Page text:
For the past few days it's been snowing in fits and starts in London. Nothing quite as magical as the 'big' dump last January, but still. And there is something a bit magical about it happening right before Christmas.
On the negative side, two millimeters of snow in London is enough to grind the entire city to a halt. Seriously, the UNDERGROUND has been know to stop running for less. They call it "a weather event" over here. I wonder what they would call a Saskatchewan blizzard? A life altering catastrophe, I would imagine.
Whether you love or hate the monarchy, you have to admit that Queen Elizabeth II had style.
From my experience, Canadians as a whole (with the exception of Aboriginal people who rightfully are quite wary of the representative of a country that tried to destroy their culture) are definitely more enamoured with the monarchy than the people living UK-side. I think it comes from some strange sense of displacement resulting from the fact that many Canadians are only first or second generation. Especially in my grandmother's generation, there is still a yearning for the imagined homeland, even for those who never really lived there. Francophones are, obviously, exempt from this observation as are the myriad of Canadians whose ancestors are from other parts of the world.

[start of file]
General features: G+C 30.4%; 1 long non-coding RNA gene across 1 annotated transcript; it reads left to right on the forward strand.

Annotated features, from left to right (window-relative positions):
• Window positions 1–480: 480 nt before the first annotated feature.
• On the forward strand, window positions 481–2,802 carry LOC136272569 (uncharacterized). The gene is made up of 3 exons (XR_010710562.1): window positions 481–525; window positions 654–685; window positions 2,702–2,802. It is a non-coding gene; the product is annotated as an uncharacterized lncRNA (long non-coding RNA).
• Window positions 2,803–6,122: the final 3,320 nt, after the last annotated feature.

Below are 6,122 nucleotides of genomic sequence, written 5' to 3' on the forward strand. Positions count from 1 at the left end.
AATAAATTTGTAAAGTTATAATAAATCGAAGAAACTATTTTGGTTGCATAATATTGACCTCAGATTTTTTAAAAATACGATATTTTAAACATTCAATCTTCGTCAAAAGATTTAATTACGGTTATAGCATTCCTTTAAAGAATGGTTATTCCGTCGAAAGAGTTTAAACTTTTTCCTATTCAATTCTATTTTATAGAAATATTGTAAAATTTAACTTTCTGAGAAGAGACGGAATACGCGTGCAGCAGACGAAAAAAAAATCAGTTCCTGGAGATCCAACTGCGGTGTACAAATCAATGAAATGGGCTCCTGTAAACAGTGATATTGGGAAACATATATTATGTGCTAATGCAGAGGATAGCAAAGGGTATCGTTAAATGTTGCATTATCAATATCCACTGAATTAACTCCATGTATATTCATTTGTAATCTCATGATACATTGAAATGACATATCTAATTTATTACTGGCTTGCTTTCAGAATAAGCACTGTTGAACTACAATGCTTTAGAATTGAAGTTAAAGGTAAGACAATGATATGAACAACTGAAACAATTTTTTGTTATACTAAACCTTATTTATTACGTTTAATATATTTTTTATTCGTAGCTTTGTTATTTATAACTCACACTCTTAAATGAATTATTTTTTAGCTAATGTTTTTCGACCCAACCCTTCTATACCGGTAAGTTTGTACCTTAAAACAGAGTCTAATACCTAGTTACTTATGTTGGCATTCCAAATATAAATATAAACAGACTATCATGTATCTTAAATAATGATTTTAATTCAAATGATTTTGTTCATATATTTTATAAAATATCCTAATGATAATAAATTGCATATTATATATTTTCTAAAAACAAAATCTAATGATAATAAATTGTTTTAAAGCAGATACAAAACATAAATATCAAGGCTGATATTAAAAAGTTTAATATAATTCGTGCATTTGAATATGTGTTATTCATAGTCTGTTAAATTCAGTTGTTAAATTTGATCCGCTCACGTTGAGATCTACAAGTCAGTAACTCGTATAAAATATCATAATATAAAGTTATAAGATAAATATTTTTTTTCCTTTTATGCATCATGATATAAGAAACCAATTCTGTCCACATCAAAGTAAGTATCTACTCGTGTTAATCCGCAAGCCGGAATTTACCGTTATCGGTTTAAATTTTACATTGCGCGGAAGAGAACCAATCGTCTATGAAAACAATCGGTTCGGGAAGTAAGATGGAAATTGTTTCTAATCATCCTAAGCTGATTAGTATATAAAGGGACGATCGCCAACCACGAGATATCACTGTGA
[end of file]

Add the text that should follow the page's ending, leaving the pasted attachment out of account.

Some examples of our strange love affair with the monarchy:
- I have personally been in the homes of multiple elderly people who have either commemorative plates or spoons (or both) with pictures of the monarchy proudly displayed on their walls.
- Almost everyone in my family stayed up until 2 am to watch the wedding of Charles and Diana. I know this because even though I was only five years old, they kept me awake by feeding me caffeinated fizzy beverages and sugar.